December was a busy month for the Grant County Sheriff’s Office’s Search and Rescue team, with six days on missions in brutally cold conditions and two days with debriefing after a tough mission on Fields Peak.

Deputy Dave Dobler, the county’s Search and Rescue coordinator, updated the county court on the team’s achievements and presented grant and fundraising proposals May 8. Dobler, who joined the sheriff’s office eight months ago, also provided a detailed list of SAR needs.

“The categories of missions SAR has conducted and will likely conduct will require more specialized training and equipment,” he told the court.

Dobler said he expected to see more recreational visitors in Grant County as the Central Oregon areas have become more populated. He also noted that his SAR team spent three months planning and preparing for the May 11 evacuation exercise around Galena.

The SAR team responded to numerous flooding threats in April, including three days for Canyon Creek, one day in Mitchell and one day in Mt. Vernon. A recent mission was providing mutual aid for a lost hiker in the Black Canyon Wilderness on April 20.

The team also presented information to students at Humbolt Elementary in May.

Dobler listed improvements to the SAR program since he took over. These included monthly meetings with detailed agendas, monthly trainings focused on basic SAR skills, increased communications between SAR team members, closer coordination with various partners such as air search and amateur radio operators, better communication with 911 dispatch, increased SAR recruitment and new efforts to find revenue sources, such as fundraisers and grants.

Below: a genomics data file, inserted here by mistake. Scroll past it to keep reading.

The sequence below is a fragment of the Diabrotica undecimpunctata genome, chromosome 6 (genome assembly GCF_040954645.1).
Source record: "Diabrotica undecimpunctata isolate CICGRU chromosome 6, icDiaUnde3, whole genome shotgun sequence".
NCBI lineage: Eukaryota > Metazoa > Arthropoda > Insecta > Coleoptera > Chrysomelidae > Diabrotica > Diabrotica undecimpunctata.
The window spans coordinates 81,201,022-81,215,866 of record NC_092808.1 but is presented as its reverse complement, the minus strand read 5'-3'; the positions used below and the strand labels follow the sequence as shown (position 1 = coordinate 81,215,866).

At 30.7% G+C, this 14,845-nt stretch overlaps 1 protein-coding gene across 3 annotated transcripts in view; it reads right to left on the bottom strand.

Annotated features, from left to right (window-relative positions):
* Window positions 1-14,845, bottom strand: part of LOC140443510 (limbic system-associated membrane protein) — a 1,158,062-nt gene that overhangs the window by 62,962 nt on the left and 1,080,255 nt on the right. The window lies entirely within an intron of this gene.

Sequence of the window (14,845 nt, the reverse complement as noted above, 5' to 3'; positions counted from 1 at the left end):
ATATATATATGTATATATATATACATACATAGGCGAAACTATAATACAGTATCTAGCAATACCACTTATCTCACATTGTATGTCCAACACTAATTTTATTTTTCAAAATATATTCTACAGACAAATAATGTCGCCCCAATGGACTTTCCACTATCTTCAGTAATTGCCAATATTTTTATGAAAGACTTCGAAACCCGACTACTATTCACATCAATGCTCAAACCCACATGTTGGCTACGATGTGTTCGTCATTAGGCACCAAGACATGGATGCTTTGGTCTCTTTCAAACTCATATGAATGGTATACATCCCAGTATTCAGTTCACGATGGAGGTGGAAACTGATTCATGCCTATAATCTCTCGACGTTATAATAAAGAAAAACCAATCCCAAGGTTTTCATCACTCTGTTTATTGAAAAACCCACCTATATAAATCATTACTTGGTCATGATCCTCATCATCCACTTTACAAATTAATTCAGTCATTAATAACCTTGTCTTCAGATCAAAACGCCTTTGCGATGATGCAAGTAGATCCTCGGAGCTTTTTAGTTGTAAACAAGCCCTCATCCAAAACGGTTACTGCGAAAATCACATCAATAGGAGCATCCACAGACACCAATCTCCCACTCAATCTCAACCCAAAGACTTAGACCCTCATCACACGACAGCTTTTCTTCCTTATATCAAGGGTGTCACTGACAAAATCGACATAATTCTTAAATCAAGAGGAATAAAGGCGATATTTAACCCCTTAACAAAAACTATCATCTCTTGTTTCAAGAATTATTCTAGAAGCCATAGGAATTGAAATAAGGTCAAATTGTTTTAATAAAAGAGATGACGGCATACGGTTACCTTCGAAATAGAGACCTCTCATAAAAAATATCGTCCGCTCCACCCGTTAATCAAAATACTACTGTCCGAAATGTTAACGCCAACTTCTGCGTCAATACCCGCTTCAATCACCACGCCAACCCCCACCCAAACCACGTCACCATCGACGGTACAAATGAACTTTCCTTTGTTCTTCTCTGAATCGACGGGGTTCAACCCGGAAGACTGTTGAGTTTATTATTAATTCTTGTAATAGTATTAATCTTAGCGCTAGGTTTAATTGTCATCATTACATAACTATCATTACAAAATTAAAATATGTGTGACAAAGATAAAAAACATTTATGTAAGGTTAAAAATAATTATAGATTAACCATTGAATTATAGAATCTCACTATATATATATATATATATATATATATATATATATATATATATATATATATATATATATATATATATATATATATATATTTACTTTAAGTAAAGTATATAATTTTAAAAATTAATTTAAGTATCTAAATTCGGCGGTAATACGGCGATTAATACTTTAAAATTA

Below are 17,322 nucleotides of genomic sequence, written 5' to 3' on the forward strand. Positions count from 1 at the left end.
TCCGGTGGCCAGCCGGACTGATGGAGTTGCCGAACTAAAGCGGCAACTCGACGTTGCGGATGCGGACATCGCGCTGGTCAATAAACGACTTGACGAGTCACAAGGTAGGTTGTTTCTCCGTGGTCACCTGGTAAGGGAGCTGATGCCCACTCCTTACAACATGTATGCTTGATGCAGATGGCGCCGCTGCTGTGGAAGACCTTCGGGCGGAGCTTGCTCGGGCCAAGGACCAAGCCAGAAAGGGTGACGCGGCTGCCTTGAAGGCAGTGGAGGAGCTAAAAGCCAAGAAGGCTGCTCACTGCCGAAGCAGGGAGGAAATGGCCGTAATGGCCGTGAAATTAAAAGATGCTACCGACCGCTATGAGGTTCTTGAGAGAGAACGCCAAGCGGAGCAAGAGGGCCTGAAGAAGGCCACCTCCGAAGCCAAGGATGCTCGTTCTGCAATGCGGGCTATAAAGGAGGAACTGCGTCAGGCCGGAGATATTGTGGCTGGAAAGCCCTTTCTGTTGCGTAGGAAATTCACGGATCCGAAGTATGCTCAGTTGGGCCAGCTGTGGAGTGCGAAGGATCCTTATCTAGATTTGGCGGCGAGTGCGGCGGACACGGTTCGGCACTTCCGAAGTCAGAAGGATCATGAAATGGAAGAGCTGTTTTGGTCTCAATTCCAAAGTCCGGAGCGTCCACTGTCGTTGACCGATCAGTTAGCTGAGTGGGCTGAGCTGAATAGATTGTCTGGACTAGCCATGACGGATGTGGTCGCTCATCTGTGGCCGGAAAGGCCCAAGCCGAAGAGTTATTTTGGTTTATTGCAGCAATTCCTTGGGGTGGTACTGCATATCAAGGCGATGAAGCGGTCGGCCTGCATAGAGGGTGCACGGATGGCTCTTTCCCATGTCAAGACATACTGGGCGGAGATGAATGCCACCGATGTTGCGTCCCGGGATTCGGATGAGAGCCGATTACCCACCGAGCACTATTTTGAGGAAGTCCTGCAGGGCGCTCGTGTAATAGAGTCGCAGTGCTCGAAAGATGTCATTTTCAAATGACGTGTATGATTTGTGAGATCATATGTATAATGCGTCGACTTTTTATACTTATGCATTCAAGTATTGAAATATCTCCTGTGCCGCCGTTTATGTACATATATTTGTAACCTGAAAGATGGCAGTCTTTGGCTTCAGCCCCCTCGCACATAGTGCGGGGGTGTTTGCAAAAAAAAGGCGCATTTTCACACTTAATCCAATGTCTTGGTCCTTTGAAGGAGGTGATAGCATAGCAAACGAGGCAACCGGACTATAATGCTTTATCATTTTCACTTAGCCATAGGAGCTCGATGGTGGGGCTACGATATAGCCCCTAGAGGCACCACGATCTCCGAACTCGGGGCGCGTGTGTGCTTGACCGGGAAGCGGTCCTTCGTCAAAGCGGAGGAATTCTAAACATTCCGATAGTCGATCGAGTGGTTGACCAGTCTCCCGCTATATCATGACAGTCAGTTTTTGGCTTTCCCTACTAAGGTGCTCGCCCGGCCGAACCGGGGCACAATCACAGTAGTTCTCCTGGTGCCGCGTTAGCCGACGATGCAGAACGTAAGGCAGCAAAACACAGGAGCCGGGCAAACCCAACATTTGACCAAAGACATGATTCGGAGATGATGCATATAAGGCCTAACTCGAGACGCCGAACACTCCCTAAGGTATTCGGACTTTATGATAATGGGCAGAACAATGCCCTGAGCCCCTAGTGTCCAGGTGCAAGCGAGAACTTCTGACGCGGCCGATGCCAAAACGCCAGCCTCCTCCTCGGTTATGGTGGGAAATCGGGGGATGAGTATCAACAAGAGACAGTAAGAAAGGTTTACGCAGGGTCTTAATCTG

Equipment needs cited by Dobler include a four-by-four off-road wheeled or tracked vehicle, off-trail snowmobiles, a lightweight litter for steep slopes, a lightweight rescue sled for snow, rope rescue equipment, handheld radios, iPads for mapping or mission planning and additional medical gear, including an automatic external defibrillator. He noted that Forest Service and Bureau of Land Management personnel use iPads for maps.

Dobler told the court he’s been looking for revenue sources that don’t require a match from the county, such as fundraisers and grants. The Oregon Community Foundation can provide grants up to $15,000, and grants from the Firehouse Subs Foundation range from $15,000 to $25,000, large enough to cover the cost of the four-by-four vehicle, Dobler said. He said he also is looking at a USDA Rural Development grant that could require a match.

Richard Hanners is a reporter for the Blue Mountain Eagle. He can be contacted at rick@bmeagle.com or 541-575-0710.

Reporter

Richard Hanners is a reporter for the Blue Mountain Eagle. He can be contacted at rick@bmeagle.com or 541-575-0710.

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